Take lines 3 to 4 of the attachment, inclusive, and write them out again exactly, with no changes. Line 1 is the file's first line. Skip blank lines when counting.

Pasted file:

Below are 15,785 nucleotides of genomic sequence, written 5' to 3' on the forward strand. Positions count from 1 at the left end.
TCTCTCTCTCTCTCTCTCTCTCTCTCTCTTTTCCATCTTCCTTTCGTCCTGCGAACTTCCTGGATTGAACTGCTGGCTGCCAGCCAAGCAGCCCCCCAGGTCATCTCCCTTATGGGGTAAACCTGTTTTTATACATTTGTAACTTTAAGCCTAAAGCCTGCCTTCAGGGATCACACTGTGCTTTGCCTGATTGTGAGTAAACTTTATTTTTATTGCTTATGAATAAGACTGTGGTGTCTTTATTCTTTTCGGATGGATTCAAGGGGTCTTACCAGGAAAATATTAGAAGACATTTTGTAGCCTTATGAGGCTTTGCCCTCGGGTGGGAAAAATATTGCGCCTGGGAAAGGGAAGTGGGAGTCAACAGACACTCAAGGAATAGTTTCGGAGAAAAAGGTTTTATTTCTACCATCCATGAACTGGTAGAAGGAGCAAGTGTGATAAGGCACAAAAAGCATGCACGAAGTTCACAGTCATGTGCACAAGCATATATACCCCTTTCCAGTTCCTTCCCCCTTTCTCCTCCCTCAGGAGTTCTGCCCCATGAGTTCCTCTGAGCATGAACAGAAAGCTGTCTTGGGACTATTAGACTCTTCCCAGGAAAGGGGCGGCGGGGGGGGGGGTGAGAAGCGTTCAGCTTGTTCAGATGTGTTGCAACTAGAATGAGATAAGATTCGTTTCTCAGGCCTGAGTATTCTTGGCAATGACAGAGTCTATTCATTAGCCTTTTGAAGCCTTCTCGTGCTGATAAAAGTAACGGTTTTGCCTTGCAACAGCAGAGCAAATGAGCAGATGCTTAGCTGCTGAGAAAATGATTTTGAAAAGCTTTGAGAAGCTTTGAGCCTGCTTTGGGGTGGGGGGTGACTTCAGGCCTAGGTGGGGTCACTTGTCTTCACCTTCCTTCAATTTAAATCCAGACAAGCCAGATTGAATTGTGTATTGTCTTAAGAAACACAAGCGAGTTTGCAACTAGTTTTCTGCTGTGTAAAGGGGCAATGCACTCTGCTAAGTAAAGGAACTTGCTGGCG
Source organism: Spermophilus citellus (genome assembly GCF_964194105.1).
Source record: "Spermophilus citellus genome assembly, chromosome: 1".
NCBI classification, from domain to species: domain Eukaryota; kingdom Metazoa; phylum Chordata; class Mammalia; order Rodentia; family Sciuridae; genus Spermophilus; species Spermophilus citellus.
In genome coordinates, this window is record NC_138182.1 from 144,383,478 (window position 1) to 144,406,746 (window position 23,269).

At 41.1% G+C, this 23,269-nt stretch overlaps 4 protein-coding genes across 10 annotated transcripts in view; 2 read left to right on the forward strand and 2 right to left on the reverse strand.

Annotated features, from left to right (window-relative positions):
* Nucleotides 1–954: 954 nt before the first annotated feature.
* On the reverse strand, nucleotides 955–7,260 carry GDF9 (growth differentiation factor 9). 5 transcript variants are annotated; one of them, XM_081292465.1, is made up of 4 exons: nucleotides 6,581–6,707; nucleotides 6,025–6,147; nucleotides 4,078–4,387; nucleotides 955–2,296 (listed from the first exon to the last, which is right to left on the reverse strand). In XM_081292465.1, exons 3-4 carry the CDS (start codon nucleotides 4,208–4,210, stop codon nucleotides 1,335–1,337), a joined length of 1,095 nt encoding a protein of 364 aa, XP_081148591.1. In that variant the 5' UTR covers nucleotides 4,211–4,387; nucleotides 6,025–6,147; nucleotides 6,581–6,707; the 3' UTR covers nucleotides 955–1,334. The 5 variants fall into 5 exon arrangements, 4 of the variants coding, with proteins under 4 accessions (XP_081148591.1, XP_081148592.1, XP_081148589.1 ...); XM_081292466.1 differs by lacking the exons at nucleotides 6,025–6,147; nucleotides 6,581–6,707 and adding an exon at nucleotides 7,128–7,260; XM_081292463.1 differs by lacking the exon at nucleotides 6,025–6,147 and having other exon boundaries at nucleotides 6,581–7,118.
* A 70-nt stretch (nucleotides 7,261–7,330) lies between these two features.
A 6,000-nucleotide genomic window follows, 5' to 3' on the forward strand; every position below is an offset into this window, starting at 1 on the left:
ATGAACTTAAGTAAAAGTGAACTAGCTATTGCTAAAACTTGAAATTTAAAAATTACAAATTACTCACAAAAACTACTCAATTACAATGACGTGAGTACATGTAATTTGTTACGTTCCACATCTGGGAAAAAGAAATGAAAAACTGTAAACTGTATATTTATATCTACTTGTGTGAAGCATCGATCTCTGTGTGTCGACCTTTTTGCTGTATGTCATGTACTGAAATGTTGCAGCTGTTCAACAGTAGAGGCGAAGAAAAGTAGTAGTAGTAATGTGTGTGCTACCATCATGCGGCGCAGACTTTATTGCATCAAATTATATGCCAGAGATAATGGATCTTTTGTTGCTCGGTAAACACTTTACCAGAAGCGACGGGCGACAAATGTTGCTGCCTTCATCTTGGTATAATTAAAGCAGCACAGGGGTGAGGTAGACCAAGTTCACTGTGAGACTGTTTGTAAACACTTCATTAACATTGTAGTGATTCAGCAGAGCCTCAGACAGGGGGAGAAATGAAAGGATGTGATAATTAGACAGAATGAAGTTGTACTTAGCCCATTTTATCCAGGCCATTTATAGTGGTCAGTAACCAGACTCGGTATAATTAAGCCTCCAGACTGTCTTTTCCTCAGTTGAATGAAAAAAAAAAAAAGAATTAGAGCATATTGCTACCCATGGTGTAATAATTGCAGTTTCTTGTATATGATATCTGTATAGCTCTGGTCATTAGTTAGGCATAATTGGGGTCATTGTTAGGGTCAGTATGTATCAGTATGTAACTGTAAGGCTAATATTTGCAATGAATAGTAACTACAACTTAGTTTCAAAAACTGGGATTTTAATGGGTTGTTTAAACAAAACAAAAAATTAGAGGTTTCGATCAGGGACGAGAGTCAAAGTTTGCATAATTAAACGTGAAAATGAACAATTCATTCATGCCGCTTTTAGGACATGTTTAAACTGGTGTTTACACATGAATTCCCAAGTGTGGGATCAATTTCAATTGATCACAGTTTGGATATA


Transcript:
Source organism: Spermophilus citellus (genome assembly GCF_964194105.1).
Source record: "Spermophilus citellus genome assembly, chromosome: 1".